Here is the second story for the day!
In a world where some are absorbed with themselves, members of the BYU 2nd Stake seem to have found a cure — lose yourself in service.
Each week there is at least one service project happening in the stake, but more often there are two or three opportunities of service to choose from.
Stake President Robert H. Todd has made a promise that if members of the stake are faithful home and visiting teachers, learning to love the people they have been called to serve, Heavenly Father will bless their efforts in finding sweethearts and spouses.
Thus far there is no statistical evidence as to how many have found eternal mates, but they are learning patterns and principles of service, Todd said.
“We are eager to set a pattern [of service] with these wonderful young people of our stake,” he said. “There is a metaphor, ‘When you help your brother across the street you will find yourself there also.’ ”
Two members of the high council, Ben Hill and Dean Dickerson, have been assigned to find service opportunities for the stake. Because the stake pulls leadership from four different stakes in Utah County, Hill and Dickerson contacted all the bishops from these feeder stakes, specifically asking if there were any needs the students could assist in.
The most recent project began last weekend on a 100-year old home in Orem. This home makeover will continue July 31 and Aug. 7, culminating with a barn dance held in the Wilkinson Student Center on Aug. 7.
More than 55 students showed up for the work project, ready to tackle the day’s assignment of chest–high weeds, overgrown vegetation and decades of layered wallpaper. People in the neighborhood have considered this home a fire hazard not only because of the yard situation but also because of interior problems.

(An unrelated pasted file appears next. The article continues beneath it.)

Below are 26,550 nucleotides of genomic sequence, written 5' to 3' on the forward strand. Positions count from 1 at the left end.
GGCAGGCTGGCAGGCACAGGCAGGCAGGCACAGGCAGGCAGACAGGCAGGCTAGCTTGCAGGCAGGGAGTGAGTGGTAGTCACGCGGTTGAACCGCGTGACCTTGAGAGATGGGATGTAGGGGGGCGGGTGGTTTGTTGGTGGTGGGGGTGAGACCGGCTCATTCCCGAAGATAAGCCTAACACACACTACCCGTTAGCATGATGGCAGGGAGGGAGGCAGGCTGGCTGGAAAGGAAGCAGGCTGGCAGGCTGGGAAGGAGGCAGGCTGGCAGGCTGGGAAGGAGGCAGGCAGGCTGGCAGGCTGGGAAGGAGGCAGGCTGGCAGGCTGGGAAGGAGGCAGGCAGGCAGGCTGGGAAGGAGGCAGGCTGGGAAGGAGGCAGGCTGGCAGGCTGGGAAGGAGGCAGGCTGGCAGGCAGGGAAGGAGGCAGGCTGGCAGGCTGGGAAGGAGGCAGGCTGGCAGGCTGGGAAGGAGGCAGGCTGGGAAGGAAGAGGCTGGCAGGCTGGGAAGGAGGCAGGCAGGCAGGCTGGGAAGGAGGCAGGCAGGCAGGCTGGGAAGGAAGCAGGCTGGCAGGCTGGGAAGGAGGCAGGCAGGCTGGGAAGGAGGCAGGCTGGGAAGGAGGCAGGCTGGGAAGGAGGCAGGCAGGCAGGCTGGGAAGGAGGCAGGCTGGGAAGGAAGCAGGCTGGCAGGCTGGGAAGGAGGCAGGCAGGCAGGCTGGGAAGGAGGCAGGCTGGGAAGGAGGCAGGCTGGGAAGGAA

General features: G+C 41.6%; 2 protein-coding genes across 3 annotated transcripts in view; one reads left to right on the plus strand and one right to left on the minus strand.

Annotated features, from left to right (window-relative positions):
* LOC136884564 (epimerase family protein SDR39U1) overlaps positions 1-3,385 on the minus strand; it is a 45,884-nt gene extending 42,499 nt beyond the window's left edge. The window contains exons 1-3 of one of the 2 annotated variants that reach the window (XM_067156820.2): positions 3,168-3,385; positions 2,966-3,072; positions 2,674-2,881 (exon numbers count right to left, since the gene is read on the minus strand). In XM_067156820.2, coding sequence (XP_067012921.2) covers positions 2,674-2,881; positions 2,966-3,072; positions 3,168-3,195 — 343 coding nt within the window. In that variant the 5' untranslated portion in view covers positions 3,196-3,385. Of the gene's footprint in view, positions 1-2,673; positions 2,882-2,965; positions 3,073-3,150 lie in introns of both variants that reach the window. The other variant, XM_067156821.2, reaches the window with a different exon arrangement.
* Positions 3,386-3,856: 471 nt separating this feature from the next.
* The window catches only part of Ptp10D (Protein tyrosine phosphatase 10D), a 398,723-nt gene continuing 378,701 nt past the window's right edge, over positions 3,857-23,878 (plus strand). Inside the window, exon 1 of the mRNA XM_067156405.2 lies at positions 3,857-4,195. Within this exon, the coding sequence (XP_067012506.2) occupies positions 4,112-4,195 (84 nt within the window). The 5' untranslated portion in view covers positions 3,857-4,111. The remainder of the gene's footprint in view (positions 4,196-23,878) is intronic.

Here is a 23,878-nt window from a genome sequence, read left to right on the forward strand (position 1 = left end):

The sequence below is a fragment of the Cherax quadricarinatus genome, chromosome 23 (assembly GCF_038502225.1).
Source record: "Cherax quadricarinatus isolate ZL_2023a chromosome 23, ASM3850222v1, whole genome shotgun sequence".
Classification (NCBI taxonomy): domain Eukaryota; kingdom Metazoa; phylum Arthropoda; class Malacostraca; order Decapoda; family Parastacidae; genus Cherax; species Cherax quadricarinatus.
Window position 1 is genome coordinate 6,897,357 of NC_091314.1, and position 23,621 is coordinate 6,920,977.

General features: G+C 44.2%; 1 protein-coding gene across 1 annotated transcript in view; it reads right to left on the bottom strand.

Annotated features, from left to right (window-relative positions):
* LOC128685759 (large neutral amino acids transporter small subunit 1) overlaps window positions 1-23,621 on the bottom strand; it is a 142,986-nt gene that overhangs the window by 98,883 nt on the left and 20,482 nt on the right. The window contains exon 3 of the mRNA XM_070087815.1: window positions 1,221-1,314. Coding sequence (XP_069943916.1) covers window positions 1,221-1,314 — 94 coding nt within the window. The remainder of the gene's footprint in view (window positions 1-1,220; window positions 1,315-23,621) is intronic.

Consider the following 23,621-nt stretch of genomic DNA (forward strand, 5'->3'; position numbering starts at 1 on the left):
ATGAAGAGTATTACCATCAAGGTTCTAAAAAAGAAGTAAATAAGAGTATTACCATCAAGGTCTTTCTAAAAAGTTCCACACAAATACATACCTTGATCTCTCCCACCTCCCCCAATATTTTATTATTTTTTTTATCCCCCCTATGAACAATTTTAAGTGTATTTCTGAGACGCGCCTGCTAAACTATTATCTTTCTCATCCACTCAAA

Siblings from Hong Kong and LDS members have lived in the home for more than three years. Their parents bought the home so they could receive an American education, but left them on their own, unprepared for the language and culture barriers.
Son Lee, former home teacher to the siblings, understands the culture barriers these young people have faced. He, too, came to America, fleeing communist Vietnam as part of the boat people in 1975. He understands the complexities of coming to a new world.
Lee, also a member of the stake high council, said he feels the service being offered will help break down barriers and build relationships with these wonderful young people.
Benefits and blessings of this service extend far beyond the family for whom the service is rendered. Part of the process is learning patience, diligence and developing a hard work ethic, said Liz Blomquist, a stake member from Santa Cruz, Calif.
“We learn more about teamwork and we get to spend time with a lot of great people who like to do the same things,” Blomquist said.
Royce Herbst, bishop of BYU 3rd Ward, noticed a difference in his ward members as they learned to serve together. He said there is a greater love for each other as they observe each other outside of a student environment.
The stake provides numerous types of service, such as a service “sit-in.” Stake members came together with their laptops and did Family Search indexing together.
“It is the best video game in town,” Todd said.
This month, the stake was involved in a beta-testing program for the LDS Church to determine whether a new website could handle large amounts of traffic. Many students gathered in the WSC with their laptops to log-on to the new website: serve.lds.org.
When others sense your willingness to serve, others then are willing to serve you, said Josh Epperson, a stake member from Murray.
“I have suggested that if you want to have a really neat date, invite somebody out and go find somebody to serve,” Todd said.